Disturbing? Only if you’re a like-minded, blood-thirsty dictator. Any manner in which he could possibly have died would have been too good a fate. Now let’s see if Libyans are smart enough to replace him with something better. Not holding breath.

Fox News — Muslim Junior ROTC Student Wants to Wear Head Cover With Uniform

Cry me a river. I’m just waiting for the lawsuit from a 15-year-old tranny who wants to wear his dress in the color guard. It’ll happen.

IMAO — I can’t not vote

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Non-daily Digest

October 19th, 2011 No comments

BBC — George Clooney: ‘I won’t run for office’

Thank you very much!

Fox News — Clerk Kills Would-Be Robber Who Grabbed Daughter

Much cheaper than a trial.

Hot Air — Cuba drills where Obama fears to tread

Make no mistake—someone will drill for the oil in the Gulf. Think Cuba is going to do a better job 60 miles off our shores than we would?

Townhall — America’s Orwellian Liberalism

Wall Street Journal — A New Spending Record

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Non-daily Digest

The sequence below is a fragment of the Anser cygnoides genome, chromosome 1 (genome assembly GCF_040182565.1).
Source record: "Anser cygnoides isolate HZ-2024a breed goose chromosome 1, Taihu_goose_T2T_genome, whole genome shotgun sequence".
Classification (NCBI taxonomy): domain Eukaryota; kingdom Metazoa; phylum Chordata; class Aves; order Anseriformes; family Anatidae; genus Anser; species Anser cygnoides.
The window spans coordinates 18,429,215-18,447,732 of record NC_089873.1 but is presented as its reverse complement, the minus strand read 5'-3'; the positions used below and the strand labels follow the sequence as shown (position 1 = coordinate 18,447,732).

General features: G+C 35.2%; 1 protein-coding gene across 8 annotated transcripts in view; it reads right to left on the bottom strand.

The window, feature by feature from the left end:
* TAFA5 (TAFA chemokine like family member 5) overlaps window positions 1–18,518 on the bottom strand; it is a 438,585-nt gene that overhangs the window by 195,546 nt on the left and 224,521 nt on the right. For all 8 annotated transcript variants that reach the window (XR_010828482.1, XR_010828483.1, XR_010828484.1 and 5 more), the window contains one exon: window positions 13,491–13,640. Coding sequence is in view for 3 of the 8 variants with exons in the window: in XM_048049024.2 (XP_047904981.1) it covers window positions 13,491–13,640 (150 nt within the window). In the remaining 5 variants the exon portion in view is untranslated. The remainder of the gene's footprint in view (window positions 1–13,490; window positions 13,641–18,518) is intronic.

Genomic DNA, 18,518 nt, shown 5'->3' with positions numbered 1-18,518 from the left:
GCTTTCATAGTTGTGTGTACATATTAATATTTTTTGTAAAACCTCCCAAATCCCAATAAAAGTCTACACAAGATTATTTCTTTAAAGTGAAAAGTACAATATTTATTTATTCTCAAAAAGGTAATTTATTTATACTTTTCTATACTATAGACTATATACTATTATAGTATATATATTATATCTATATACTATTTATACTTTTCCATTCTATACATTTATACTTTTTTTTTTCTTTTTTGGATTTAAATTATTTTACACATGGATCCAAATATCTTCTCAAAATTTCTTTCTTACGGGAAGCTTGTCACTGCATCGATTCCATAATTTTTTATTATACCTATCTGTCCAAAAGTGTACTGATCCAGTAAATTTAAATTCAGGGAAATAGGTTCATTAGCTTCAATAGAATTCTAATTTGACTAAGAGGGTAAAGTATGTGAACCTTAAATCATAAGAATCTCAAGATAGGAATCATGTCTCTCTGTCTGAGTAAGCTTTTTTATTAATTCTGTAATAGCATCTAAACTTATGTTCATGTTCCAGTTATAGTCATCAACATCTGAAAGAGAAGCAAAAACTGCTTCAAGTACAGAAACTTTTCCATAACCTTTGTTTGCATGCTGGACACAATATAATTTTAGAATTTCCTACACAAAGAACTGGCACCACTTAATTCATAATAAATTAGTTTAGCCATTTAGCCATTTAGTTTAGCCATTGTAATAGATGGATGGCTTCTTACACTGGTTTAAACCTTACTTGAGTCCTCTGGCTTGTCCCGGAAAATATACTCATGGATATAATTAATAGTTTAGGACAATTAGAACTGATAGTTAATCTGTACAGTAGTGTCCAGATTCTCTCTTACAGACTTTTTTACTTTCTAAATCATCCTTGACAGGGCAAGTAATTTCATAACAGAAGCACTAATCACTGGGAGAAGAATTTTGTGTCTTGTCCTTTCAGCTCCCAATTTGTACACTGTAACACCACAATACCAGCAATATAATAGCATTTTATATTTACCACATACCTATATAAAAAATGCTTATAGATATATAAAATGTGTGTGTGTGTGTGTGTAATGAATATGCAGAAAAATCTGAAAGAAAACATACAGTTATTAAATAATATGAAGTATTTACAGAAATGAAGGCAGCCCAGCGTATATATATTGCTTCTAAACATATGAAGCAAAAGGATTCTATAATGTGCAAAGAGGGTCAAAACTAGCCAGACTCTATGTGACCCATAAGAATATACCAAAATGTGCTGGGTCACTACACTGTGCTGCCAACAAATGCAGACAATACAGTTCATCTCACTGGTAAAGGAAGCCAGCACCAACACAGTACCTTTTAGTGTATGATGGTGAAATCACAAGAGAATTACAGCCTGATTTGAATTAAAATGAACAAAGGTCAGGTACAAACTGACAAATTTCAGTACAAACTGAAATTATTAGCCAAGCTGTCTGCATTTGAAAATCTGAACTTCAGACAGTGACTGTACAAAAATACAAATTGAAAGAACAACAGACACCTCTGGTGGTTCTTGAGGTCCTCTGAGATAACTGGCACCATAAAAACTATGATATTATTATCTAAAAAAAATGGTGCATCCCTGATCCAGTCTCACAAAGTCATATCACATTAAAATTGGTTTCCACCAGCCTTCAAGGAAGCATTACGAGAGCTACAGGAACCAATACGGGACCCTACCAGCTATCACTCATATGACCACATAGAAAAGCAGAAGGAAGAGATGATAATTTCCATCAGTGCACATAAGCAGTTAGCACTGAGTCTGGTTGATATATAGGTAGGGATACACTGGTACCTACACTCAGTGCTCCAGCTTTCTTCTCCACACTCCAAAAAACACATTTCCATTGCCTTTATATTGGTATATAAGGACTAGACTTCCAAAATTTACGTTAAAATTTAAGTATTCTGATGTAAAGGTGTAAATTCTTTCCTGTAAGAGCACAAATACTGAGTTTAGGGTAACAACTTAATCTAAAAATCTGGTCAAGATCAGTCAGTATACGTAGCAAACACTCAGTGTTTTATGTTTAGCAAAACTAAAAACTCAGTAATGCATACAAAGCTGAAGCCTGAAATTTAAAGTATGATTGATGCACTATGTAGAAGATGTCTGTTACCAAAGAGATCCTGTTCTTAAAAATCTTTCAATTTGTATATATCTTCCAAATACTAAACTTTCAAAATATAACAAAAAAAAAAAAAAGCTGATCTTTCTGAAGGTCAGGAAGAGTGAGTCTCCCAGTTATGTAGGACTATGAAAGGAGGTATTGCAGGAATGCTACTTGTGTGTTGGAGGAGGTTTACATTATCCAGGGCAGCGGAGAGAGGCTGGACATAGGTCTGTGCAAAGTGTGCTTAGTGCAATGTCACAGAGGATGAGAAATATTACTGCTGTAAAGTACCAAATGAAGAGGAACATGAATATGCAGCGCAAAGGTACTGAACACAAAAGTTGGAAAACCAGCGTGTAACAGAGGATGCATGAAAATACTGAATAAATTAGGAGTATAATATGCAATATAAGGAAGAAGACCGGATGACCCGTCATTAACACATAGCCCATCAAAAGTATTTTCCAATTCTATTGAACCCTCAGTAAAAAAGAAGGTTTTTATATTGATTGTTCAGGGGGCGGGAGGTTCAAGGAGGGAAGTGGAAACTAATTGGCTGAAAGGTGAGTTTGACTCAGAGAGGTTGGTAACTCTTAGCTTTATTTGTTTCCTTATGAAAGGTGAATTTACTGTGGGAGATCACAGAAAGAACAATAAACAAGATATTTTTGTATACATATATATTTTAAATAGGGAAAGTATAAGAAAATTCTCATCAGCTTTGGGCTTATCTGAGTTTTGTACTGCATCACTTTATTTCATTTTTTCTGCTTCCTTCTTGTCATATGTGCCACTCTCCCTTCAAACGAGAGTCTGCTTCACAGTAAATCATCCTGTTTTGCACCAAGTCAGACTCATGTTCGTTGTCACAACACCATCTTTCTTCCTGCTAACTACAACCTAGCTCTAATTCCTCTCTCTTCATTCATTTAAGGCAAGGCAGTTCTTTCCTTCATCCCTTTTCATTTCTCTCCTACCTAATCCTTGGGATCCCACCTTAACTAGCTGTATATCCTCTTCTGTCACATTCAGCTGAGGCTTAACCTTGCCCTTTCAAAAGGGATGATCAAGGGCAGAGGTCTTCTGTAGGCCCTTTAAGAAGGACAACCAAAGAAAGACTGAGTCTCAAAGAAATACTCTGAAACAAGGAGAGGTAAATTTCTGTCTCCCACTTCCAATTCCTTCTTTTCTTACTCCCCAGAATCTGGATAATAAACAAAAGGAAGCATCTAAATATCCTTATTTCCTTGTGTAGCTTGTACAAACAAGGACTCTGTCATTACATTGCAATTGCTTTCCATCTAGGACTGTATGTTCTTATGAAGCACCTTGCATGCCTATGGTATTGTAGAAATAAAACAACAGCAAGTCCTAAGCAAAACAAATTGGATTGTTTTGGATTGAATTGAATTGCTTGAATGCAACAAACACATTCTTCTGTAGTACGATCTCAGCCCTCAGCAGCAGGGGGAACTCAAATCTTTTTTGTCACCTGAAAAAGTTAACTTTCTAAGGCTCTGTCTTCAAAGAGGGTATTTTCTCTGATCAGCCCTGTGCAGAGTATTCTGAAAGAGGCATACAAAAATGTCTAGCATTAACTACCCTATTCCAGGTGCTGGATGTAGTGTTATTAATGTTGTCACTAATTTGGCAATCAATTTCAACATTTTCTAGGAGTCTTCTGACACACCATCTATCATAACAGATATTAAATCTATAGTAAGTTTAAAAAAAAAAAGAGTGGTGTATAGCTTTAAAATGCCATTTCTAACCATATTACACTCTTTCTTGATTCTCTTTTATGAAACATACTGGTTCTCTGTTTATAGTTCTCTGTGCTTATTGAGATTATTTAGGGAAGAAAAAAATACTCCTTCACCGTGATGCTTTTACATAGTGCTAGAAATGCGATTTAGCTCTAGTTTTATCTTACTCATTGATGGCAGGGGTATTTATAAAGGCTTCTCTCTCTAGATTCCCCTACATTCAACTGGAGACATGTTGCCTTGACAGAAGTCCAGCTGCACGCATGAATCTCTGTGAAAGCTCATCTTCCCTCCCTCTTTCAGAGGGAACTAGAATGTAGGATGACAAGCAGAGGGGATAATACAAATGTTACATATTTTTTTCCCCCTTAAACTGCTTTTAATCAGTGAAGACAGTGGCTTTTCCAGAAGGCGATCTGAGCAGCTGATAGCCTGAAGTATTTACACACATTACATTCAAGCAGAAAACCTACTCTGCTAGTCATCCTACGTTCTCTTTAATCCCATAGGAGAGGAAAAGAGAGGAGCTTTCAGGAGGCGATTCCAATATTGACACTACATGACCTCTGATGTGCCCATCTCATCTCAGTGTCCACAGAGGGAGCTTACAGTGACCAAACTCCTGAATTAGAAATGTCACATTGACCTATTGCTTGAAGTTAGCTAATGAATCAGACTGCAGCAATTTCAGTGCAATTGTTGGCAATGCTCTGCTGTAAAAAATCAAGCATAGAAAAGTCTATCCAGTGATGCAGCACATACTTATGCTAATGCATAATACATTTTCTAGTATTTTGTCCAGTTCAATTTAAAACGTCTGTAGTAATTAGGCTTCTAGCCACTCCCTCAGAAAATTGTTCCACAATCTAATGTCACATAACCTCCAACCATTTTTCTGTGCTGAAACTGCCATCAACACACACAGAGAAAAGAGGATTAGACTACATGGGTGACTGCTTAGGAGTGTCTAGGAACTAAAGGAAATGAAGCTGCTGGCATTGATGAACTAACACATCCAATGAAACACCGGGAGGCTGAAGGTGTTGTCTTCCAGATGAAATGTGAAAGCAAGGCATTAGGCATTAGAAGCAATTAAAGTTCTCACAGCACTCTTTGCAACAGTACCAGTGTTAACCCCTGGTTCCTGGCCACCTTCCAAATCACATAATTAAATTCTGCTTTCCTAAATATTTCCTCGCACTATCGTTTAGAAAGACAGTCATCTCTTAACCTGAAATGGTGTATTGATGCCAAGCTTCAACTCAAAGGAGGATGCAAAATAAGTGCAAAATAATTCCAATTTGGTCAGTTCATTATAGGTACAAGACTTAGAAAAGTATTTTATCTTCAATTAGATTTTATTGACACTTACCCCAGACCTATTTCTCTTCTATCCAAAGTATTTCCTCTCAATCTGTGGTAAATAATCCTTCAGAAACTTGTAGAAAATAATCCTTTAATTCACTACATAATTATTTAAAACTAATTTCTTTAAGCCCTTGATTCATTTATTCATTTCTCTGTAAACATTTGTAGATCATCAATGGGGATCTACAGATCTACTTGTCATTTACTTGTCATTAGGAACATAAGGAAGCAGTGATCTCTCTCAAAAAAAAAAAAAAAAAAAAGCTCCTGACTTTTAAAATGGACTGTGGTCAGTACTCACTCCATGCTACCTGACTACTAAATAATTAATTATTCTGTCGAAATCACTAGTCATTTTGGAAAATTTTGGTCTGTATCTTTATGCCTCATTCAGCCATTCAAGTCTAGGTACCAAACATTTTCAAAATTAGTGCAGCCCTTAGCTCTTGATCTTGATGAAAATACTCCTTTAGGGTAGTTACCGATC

October 14th, 2011 No comments

CNN — Obama orders U.S. troops to help chase down African ‘army’ leader

Special Forces as military advisers, eh? Sounds an awful lot like how we first got into liberals’ favorite war…Vietnam.

Los Angeles Times — Obama administration scraps program in health reform law

“For 19 months, experts inside and outside government have examined how [the Department of Health and Human Services] might implement a financially sustainable, voluntary and self-financed long-term care insurance program under the law,” [Secretary Kathleen] Sebelius wrote.

“But despite our best analytical efforts, I do not see a viable path forward for CLASS implementation.”

Really? You mean it’s not as affordable as you insisted it would be? Isn’t this the kind of thing that should have been researched and debated before you passed the bill Ms. “We need to pass it so you can find out what’s in it” Pelosi?

NY Times — House Panel Examines Details of Solyndra Deal

The Energy Department may have made a decision without precedent when it allowed Solyndra, the now bankrupt solar technology company, to restructure its loans so private investors — not the government — would have first call on its assets in case of liquidation, two Treasury Department officials acknowledged Friday before a House subcommittee.

By “not the government” they, of course, mean that when Solyndra went belly-up, we the taxpayers got screwed first.

Fox News — Love of Money May Mess Up Your Marriage

I really should stop being amazed at the amount of research time and money that’s wasted by academics. Newsflash—this is not news.